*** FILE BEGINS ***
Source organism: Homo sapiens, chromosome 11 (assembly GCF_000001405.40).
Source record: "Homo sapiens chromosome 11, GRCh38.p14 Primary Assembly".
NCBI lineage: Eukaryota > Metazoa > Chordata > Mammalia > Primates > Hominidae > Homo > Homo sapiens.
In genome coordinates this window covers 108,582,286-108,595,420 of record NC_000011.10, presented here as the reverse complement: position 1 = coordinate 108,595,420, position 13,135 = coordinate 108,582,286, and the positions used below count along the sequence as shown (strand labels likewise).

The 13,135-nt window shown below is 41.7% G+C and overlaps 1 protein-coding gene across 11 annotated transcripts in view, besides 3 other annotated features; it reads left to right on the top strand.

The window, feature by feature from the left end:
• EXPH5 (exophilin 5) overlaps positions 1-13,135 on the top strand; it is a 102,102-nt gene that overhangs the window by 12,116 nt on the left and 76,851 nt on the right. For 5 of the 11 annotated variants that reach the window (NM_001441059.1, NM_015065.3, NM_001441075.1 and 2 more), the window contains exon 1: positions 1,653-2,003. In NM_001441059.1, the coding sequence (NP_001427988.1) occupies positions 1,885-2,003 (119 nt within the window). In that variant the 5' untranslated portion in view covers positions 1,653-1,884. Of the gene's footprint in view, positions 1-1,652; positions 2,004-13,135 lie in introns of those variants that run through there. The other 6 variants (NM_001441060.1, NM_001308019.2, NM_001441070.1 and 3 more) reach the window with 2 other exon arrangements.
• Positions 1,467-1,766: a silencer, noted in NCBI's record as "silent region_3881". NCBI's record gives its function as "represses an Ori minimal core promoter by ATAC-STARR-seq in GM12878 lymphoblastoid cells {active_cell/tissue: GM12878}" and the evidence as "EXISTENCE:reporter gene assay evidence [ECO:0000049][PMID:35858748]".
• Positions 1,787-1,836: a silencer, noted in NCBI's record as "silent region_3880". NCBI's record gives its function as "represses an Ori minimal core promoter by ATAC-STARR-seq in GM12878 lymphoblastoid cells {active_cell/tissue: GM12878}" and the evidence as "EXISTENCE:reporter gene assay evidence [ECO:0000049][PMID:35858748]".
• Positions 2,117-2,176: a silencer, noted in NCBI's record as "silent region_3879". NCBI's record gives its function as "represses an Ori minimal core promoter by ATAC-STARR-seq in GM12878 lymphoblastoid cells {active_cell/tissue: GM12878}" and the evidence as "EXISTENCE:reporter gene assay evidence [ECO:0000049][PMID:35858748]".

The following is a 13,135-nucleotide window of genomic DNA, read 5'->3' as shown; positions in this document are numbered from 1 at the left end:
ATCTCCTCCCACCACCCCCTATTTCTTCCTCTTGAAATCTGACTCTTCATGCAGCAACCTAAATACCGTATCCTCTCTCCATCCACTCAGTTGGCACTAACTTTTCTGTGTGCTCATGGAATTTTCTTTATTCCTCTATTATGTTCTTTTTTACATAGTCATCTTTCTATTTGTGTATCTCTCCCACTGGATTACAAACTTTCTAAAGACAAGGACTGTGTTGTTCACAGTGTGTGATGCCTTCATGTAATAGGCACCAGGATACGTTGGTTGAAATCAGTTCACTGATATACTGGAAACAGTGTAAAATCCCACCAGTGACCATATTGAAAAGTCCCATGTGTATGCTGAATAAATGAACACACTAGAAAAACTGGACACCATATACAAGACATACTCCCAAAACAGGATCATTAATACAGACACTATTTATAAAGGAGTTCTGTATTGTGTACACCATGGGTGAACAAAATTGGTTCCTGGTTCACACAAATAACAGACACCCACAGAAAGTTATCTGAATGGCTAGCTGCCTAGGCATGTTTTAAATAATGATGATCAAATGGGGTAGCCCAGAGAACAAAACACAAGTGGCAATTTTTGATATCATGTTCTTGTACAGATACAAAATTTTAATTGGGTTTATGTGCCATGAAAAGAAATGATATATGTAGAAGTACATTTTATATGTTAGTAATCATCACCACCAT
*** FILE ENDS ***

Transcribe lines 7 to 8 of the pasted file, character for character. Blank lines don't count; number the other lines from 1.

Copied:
• EXPH5 (exophilin 5) overlaps positions 1-13,135 on the top strand; it is a 102,102-nt gene that overhangs the window by 12,116 nt on the left and 76,851 nt on the right. For 5 of the 11 annotated variants that reach the window (NM_001441059.1, NM_015065.3, NM_001441075.1 and 2 more), the window contains exon 1: positions 1,653-2,003. In NM_001441059.1, the coding sequence (NP_001427988.1) occupies positions 1,885-2,003 (119 nt within the window). In that variant the 5' untranslated portion in view covers positions 1,653-1,884. Of the gene's footprint in view, positions 1-1,652; positions 2,004-13,135 lie in introns of those variants that run through there. The other 6 variants (NM_001441060.1, NM_001308019.2, NM_001441070.1 and 3 more) reach the window with 2 other exon arrangements.
• Positions 1,467-1,766: a silencer, noted in NCBI's record as "silent region_3881". NCBI's record gives its function as "represses an Ori minimal core promoter by ATAC-STARR-seq in GM12878 lymphoblastoid cells {active_cell/tissue: GM12878}" and the evidence as "EXISTENCE:reporter gene assay evidence [ECO:0000049][PMID:35858748]".